- Sword, belt and purse.
- Details of lead-tin yellow on purse and other costume elements applied and final white highlights on ruffs. A grey layer can be beneath the lead-tin yellow, but grey can also be seen above the yellow details in some parts.
- Final black outlines to fingers, black paint covering the button pentiment.
Lead white, carbon black (some from fruit stone), charcoal black, bone black, lead-tin yellow, red lead, vermilion, red ochre, red lake, yellow ochre, smalt, fluorite, yellow lake.
Changes to composition/pentimenti
Changes have been made to the outline of the figure which can be seen in infrared reflectography. The hands have been extended beyond the reserves left for them. A positioning of one of the buttons at the top of the coat has been altered.
The outlines of the hands, shoulder line and hat were changed during the painting stage. The hands were changed the most with the fingers extended over the black costume. There was a slight change in the positioning of the ruff around the cuff on the left and also a slight change in the edge of the dagger hilt.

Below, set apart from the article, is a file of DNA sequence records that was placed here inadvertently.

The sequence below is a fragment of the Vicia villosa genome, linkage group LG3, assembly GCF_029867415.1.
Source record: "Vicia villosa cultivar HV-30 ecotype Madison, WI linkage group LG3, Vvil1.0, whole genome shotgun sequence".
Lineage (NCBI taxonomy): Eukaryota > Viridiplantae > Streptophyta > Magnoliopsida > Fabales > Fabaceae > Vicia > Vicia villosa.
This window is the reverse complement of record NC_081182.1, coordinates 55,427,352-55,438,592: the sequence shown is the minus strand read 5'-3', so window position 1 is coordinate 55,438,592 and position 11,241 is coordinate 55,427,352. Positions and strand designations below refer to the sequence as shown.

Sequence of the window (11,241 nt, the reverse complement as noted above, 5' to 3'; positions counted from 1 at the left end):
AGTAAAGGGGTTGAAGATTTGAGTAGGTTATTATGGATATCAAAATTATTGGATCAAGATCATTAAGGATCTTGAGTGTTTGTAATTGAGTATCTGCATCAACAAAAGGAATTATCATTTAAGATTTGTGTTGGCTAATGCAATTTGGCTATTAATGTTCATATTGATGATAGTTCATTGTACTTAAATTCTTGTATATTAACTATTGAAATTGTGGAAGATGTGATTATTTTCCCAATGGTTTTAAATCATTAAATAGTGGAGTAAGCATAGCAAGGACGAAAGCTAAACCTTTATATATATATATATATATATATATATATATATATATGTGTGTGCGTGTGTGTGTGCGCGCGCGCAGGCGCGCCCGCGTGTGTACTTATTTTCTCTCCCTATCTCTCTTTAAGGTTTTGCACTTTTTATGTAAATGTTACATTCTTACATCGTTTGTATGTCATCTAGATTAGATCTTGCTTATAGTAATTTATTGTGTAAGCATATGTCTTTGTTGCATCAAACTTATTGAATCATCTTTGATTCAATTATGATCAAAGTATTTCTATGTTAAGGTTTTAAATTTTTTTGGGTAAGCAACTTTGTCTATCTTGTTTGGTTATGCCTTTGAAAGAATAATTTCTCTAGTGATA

A method which helps to reveal past restoration and the extent of varnish layers.
There is an overall patchy green fluorescence across the panel which relates to careful cleaning of an old resinous varnish which has left residues. For a painting of this size and date, there is very little retouching. On the hat there are two large areas where there are losses in the paint layer. The button which has been changed has also been retouched. There are a few other small and scattered retouchings around the area of the belt and several around the edges of the panel (see UV 01).